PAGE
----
The Charleston Single House

The single house is an architectural style found almost exclusively in Charleston, SC. This home plan gives the historic city much of its unique charm. The layout of a single house is ideally suited to the narrow street-facing lots originally laid out in Charleston in the late 17th and early 18th centuries (see Grand Modell). The homes are only one room wide and two rooms deep on each level, with a central hall between. Typically a porch, or “piazza” as it is known in Charleston, runs the length of the house. A public door faces the street, but leads only to the piazza. Visitors must enter the home through this entrance and traverse the porch before entering the central private door into the home. To take best advantage of prevailing breezes, piazzas face south or west.

Charleston Singe House

Public spaces, like an entry or office, inhabit the first floor. Entertaining spaces, such as drawing rooms, withdrawing rooms, or ballrooms, occupy the second floor. This put them above the hustle and bustle (and mess and smells) of the streets. Family spaces and bedrooms are found on the third floor. Each room incorporates more or less decorative detail according to its use. Second floor spaces have the highest ceilings, with intricate and colorful moldings. Those high ceilings, coupled with tall windows, allow breezes to flow through the rooms. In the days before air conditioning, this helped make Lowcountry weather more bearable.

Outbuildings, such as kitchens, stables, and carriage houses, were constructed separate from the main house to the rear of the property. Today, many of these have been converted into separate residences. This gave rise to the unique ½ address that dot the Charleston peninsula. Other outbuildings were later connected to the main residence via “hyphens.” Kitchens were built away from the main house in an attempt to prevent fires – such as the numerous ones that destroyed large swaths of the city – from spreading to the living quarters. This is also why the back wall of the main houses had fewer windows than might be expected for ventilation.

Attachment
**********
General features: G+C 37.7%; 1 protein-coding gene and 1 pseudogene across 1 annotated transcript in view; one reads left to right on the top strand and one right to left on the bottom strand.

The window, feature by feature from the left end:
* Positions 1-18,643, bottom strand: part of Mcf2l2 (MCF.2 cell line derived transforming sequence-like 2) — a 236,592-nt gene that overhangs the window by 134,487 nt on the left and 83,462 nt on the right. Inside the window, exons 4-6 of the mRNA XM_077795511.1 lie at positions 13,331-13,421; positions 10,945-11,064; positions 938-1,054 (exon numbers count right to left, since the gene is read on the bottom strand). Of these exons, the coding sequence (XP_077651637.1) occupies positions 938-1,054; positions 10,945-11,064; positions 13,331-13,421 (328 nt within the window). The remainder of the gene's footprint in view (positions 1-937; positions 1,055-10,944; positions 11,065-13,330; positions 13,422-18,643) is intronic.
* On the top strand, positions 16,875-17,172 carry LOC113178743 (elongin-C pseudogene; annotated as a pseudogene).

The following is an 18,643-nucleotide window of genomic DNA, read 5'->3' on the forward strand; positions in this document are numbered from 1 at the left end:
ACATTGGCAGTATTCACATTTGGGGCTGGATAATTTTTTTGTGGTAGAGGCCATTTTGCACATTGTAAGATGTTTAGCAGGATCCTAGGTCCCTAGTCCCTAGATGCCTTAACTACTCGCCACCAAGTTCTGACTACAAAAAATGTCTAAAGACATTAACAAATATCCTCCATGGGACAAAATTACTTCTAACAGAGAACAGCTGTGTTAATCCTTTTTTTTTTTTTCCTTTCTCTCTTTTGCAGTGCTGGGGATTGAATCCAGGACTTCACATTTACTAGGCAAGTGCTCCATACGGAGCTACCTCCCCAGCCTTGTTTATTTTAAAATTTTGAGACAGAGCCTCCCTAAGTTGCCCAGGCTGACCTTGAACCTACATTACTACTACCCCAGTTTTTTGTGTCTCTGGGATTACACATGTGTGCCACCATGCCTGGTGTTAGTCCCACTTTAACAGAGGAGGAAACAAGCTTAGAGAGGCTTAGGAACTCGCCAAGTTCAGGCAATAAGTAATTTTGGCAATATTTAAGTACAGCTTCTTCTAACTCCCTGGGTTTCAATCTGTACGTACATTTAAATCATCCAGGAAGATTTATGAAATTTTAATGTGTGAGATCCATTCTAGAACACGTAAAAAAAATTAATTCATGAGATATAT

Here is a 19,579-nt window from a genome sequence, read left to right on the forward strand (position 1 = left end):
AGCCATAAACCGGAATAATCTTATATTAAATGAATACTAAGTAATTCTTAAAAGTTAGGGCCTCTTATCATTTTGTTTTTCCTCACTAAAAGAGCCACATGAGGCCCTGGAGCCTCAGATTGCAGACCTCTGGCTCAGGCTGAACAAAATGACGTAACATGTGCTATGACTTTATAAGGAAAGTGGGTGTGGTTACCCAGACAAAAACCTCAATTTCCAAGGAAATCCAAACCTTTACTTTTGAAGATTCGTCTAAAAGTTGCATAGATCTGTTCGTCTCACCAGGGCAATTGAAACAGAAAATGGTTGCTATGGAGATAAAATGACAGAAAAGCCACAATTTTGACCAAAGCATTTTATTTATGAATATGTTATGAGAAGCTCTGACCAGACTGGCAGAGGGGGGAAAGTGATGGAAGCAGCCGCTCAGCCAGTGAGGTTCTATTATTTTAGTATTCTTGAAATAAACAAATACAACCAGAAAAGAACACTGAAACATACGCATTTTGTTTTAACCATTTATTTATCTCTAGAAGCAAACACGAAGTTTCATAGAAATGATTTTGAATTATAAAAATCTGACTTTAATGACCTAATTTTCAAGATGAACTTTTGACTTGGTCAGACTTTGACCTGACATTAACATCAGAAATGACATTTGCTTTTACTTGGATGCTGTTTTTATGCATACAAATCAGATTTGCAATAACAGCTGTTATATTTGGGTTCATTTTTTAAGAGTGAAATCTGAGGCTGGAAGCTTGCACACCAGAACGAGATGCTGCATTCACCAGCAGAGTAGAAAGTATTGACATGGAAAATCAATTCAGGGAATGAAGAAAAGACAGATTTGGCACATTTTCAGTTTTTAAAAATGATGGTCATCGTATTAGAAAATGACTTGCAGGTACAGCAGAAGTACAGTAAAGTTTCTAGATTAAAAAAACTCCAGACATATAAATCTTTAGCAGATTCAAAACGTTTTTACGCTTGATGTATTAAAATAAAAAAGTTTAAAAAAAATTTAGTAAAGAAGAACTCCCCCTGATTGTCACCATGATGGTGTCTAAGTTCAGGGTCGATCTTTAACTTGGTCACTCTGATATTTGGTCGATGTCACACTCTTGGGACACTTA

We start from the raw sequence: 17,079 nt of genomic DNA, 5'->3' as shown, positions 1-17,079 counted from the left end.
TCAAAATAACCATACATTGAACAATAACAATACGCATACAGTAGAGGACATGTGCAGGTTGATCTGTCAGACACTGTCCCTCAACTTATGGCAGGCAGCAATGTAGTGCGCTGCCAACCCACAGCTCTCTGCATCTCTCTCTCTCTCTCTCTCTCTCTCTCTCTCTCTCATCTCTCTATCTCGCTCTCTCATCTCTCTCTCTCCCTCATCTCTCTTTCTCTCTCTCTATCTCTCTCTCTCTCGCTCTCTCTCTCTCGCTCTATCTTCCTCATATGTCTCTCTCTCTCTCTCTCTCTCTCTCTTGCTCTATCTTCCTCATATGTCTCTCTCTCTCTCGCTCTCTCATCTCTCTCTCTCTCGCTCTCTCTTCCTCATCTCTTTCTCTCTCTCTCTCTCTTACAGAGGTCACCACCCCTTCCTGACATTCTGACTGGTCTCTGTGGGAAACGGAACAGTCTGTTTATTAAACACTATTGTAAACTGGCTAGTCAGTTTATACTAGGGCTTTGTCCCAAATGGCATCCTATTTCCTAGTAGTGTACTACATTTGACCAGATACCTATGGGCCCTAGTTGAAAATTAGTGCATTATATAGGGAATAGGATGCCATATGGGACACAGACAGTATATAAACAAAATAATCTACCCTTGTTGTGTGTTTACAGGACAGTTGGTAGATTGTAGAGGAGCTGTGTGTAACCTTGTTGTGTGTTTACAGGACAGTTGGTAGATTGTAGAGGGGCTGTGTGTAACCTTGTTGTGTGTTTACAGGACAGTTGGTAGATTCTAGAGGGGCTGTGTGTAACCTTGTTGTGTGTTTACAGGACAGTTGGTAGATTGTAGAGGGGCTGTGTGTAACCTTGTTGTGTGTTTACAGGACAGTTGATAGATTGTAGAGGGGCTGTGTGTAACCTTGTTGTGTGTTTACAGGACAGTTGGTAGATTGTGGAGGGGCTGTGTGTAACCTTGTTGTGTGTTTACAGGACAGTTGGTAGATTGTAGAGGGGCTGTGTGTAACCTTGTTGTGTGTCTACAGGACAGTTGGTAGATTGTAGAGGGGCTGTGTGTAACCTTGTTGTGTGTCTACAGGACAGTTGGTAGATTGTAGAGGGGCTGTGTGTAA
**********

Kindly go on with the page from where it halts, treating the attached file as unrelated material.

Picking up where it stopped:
Charleston Single House at 45 Church St.

Various decorative architectural styles have been applied to the single house layout, including Federal, Greek Revival, Italianate, and Victorian. Two and three-story piazzas often employ the classical order of columns with the ground level being Doric, followed by Ionic, and Corinthian. Formal gardens beautified the side yards to be enjoyed from the shady porches. In fact, upper porches were sometimes used as sleeping quarters on hot, humid nights.

Don’t believe a tour guide who tells you single houses were a reaction to the city taxing street frontage. Instead, “early Charlestonians developed the Single House as an ingenious solution to the various demands of their unique urban landscape: a house that provided privacy, ventilation, fire protection, and social status within the confines of a tightly restrictive public space.” (credit Charleston County Pubic Library)

If this style historic home appeals to you, contact us for a list of Charleston single houses currently for sale.


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